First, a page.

Title

Food vs. aid : undertaking sustainable development in Africa

Publication Date

1-1-2000

Degree Name

MA in International and Intercultural Management

Abstract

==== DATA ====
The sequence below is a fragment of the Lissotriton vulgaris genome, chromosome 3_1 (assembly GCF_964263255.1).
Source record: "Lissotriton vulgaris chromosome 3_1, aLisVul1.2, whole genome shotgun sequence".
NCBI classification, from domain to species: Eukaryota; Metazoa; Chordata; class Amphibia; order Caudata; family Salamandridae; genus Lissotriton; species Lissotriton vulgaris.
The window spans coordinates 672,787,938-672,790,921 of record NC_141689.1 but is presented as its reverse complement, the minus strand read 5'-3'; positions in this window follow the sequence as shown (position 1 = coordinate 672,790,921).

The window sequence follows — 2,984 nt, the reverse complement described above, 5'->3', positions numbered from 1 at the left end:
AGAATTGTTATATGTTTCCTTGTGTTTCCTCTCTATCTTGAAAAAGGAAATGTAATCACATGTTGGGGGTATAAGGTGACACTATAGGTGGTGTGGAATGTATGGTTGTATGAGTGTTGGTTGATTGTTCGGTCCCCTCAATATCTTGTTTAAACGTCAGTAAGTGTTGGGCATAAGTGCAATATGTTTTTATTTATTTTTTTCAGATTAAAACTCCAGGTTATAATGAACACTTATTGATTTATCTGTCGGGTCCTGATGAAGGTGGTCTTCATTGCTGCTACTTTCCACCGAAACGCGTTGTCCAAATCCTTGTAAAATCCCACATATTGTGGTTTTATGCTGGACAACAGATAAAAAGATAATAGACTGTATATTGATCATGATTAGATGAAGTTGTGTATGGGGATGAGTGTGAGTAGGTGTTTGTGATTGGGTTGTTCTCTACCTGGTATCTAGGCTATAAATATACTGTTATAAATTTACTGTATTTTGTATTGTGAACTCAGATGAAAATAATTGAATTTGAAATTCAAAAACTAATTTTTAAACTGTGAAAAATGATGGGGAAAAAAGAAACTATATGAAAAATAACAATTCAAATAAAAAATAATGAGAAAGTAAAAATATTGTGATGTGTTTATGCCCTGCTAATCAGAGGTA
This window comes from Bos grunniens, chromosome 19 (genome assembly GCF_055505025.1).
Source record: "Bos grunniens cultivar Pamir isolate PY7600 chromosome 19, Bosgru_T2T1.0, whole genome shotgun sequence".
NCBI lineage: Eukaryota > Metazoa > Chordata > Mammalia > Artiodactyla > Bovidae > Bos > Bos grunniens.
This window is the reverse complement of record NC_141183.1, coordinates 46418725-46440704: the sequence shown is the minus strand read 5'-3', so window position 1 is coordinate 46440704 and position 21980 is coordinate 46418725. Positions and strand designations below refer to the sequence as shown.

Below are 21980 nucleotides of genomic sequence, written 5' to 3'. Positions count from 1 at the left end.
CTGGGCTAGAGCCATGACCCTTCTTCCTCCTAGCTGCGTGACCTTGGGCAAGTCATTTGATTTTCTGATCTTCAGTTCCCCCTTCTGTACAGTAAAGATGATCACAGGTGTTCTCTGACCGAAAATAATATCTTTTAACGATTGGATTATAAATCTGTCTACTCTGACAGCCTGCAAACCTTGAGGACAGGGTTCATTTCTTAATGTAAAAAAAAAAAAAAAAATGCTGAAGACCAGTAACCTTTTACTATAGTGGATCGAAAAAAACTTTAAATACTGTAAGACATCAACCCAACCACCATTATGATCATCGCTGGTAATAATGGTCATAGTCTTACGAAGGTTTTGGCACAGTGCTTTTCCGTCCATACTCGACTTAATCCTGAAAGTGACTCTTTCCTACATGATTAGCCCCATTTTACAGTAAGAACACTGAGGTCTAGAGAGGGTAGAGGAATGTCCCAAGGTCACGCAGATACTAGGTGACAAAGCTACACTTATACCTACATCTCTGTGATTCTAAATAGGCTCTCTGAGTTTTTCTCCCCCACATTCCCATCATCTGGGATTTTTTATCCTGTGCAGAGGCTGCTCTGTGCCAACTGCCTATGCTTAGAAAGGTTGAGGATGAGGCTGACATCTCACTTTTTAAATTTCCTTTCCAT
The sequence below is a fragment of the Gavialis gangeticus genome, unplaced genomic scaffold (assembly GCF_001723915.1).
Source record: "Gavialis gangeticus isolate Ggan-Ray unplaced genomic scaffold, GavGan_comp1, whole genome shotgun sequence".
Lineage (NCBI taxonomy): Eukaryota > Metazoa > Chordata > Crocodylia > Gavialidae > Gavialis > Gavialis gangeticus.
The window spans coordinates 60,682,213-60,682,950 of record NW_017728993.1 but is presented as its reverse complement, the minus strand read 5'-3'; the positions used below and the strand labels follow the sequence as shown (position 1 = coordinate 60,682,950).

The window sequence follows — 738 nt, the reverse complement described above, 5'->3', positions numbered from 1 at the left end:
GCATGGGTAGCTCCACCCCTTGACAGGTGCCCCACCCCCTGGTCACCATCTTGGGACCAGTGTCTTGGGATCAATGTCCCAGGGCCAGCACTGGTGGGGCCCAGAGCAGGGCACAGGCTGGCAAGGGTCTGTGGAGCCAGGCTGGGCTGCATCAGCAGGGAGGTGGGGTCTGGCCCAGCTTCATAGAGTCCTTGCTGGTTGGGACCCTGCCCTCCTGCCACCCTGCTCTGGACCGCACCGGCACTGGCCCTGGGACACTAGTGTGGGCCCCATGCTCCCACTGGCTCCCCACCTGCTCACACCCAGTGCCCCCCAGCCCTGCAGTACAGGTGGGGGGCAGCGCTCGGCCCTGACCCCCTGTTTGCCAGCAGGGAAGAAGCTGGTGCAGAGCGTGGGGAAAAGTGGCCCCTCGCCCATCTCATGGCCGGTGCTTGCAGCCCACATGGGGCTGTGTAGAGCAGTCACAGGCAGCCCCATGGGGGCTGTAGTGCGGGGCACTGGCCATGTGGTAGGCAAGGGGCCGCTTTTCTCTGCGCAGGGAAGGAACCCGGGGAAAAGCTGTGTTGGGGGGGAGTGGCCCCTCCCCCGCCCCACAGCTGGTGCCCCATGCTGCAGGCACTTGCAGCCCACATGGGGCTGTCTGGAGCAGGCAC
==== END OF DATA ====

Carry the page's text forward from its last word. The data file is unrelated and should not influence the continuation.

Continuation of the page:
When I began my capstone, I was working at the Corporate Council on Africa as Trade Missions Director. The Corporate Council on Africa is a non-partisan, non-profit membership organization of over 200 American corporations and individuals dedicated to improving relationships between African and African individuals and organizations by creating educational, cultural, and commercial exchange opportunities (See appendix). As Trade Missions Director I was responsible for the recruitment, organization and supervision of three annual trade missions to Africa, two countries per Trade Mission. I was "selling" economic opportunities in Africa to American organizations. I had to convince them that despite all the risks involved in investing in Africa, their potential profits and other rewards were worth the many risks. As part of my job, I was personally involved in many partnerships and joint ventures merging the US with Africa. It was a rewarding experience, however I had another conflicting side of me tugging at the ethical view. I felt we were helping the richest of Africa get richer and ignoring the poorest of Africa, as they grew poorer. I had frequent discussions with my colleagues and members of the Corporate Council on Africa about the pros and cons of trade and aid. Most of my colleagues at work were convinced that foreign aid to Africa was a "waste of tax payer's money" and the only way to improve Africa's future was by Africa becoming a trade and investment partner. I was definitely pro-trade (I had to be to "market" my Trade Missions), but I was also convinced that aid worked. I had spent three years living in West Africa as a Peace Corps volunteer working closely with the United States Agency for International Development (USAID) and several non-governmental organizations (NGOs). I felt foreign aid is more targeted to assist the rural areas, therefore reaching out to the poor, whereas trade is obviously only going to attract the wealthier individuals that have something to invest.

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